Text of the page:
Having taken just five orders for new aircraft in 2011, Airbus Military now has 25 sales already for 2012, and is cautiously optimistic about more before the year’s end. At the heart of the turnaround is the light tactical transport family.
While overshadowed in the glamor stakes by the A400M and A330 MRTT, the C212, CN235 and C295 continue to be popular choices for transport and surveillance tasks. The recent sale of five C295 tactical transports and three C295MPAs to Oman, plus a CN235 to Cameroon, highlights the importance of the family to the manufacturer.
Airbus Military is continuing to develop the C295, in particular, to meet new requirements. The aircraft is being improved in terms of power ratings, aerodynamics, systems and weapon options. Last year Airbus Military and engine maker Pratt & Whitney began a study to allow the C295’s PW127 turboprops to be operated at higher ratings. The new ratings, which will be certified in the next few months, allow TOGA (takeoff, go-around) power to be extended into the climb regime, and for maximum climb power to be extended into initial cruise. The rewriting of the aircraft flight manuals has been mainly introduced to improve hot-and-high performance and will have the effect of increasing available payload at higher altitudes, as well as slightly reducing overall fuel consumption.
Airbus Military has also designed wingtip extensions for the C295, which have been tested in the wind tunnel and are due to start flight tests at the end of this year. The upturned winglets will improve lift-to-drag ratio and add to ceiling/payload/endurance performance for a weight penalty of around 220 pounds.
Winglets have been tested on a tunnel model in airborne early-warning configuration, and this special-mission version could benefit from performance increases. The C295AEW first flew on June 7 last year, and completed initial flight tests by the end of July. Radar and mission system development continues, with Elta providing the radar, and a number of air forces are interested in this low-cost AEW solution. Airbus Military reports “preliminary discussions with three countries.”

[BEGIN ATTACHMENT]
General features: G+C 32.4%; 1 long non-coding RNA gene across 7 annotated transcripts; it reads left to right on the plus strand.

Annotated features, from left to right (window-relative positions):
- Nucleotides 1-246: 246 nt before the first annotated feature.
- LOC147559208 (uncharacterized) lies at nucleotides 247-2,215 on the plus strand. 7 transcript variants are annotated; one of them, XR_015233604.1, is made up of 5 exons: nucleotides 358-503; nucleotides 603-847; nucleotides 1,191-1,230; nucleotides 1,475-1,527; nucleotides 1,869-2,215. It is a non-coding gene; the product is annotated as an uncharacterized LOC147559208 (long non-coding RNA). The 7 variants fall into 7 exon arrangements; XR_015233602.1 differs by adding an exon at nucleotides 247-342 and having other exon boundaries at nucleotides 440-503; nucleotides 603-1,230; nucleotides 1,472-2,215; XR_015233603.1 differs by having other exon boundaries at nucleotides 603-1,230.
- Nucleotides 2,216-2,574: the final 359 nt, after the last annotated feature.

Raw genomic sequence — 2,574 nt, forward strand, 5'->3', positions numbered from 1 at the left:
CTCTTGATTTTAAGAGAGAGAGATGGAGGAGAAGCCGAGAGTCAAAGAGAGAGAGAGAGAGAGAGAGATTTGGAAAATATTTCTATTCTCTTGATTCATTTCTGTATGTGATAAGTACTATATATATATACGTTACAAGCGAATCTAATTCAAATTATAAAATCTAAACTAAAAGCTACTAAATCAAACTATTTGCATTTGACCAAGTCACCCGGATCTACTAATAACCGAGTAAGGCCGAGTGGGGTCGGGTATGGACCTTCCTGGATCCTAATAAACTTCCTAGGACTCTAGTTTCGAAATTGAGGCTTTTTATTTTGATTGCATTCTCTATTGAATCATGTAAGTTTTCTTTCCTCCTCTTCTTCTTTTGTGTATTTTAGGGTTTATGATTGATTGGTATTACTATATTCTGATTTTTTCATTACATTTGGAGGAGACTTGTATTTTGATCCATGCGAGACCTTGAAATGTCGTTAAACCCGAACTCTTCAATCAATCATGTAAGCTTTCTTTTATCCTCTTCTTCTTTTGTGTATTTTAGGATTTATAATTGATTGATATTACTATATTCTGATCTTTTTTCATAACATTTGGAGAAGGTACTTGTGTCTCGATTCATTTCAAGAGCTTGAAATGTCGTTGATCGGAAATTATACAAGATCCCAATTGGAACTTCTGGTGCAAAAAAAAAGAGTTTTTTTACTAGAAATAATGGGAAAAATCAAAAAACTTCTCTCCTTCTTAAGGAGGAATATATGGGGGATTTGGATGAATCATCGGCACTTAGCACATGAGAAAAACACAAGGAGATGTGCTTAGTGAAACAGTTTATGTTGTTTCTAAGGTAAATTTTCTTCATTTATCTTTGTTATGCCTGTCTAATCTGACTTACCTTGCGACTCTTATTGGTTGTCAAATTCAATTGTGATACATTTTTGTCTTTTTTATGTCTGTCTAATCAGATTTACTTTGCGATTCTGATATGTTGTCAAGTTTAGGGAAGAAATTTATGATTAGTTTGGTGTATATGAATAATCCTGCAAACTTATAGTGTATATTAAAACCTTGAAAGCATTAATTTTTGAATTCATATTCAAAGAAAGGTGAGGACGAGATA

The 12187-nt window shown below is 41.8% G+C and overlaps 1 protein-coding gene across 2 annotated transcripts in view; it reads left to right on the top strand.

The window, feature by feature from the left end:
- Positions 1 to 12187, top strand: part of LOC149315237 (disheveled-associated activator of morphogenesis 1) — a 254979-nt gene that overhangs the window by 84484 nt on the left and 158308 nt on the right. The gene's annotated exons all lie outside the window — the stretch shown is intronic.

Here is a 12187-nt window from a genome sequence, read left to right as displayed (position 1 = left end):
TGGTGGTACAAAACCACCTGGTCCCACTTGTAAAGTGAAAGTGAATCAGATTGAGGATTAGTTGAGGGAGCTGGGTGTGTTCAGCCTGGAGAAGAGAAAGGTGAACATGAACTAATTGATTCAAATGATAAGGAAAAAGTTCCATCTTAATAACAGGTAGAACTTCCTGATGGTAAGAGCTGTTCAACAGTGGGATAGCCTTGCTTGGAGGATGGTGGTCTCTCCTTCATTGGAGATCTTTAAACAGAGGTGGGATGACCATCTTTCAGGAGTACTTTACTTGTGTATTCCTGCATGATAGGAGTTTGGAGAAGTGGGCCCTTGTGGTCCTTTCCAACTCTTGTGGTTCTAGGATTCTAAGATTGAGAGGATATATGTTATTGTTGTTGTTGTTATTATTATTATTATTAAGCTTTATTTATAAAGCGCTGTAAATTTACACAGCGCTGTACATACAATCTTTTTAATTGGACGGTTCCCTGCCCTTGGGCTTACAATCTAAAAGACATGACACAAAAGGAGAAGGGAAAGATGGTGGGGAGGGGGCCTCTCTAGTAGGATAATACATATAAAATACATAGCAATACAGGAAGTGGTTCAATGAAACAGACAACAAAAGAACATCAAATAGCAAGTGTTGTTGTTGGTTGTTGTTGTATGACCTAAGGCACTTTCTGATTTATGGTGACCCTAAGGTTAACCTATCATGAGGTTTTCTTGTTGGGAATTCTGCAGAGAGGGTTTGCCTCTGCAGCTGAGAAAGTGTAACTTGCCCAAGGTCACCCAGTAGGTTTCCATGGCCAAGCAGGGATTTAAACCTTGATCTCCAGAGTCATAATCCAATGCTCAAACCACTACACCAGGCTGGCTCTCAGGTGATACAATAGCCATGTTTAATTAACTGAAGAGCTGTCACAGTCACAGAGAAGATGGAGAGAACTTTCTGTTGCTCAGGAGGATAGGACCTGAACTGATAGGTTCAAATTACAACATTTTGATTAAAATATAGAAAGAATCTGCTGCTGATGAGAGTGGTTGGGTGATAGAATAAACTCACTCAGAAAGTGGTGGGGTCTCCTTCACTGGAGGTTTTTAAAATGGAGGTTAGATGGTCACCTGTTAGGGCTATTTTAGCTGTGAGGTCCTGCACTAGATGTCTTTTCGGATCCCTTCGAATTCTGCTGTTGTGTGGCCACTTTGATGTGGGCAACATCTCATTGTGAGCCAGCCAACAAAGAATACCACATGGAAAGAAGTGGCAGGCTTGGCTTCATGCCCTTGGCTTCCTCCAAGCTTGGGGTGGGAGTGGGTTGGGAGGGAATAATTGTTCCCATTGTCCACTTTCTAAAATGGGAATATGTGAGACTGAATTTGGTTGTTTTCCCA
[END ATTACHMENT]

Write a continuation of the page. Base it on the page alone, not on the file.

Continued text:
Another mission to which the C295 is well-suited is maritime patrol, and Airbus Military sees a healthy market for the C295 in this domain. To that end it is currently integrating the MBDA Marte Mk 2 missile to give the aircraft an anti-ship capability. The C295MPA has three hardpoints under each wing (rated for loads of approximately 1,764, 1,100 and 660 pounds) and can already drop the Mk 46 torpedo in the anti-submarine role. Captive-carry trials with the Marte are due to begin this month, with separation trials due for September and firing trials set for October/November.
A third generation of FITS (fully integrated tactical system) has been developed for the C295, and the maritime aircraft for Oman will be the first to have this new system. The new FITS uses extensive COTS elements and is more user-friendly than earlier versions. It is also netcentric-ready, and Airbus Military has been working closely with Spain’s Guardia Civil to prove this capability.
Other improvements in the works are an option for a head-up display and enhanced vision system, giving an infrared picture for improved safety at night and in bad weather. This is due to enter flight test in the middle of next year. Ready for test later this year is an OBIGGS (onboard inert gas generating system) that reduces vulnerability in hostile tactical situations.
In May this year Airbus Military delivered a C295 to the Ghana air force. This aircraft was significant for being the first built to a more flexible and cost-effective system known as BRG (basic reference groups). In this process the subassemblies are fitted with as many systems as possible, with the result that final assembly time is reduced, with significant cost savings.
With the MPA version in service and the airborne early-warning version in the middle of a four-year development, Airbus is looking at further special missions for the C295. A multi-intelligence ground surveillance/Sigint version is being offered, with a variety of sensor options such as SAR/GMTI radar, EO/IR sensors and ESM/Elint antennas. Up to eight onboard operator consoles could be accommodated, based on the FITS developed for the MPA aircraft.
Another option is a gunship version. Airbus Military and ATK have developed a gunship version of the smaller CN235 for the Royal Jordanian Air Force, and two aircraft are undergoing conversion. A similar capability could be applied to the C295, perhaps as a palletized “roll-on, roll-off” option.
A palletized spraying system has already been designed for dispersing oil spills and other pollutants, and Oman is taking this as part of its eight-aircraft purchase. A natural development would be a fire-fighting kit, and this is being proposed by Airbus Military.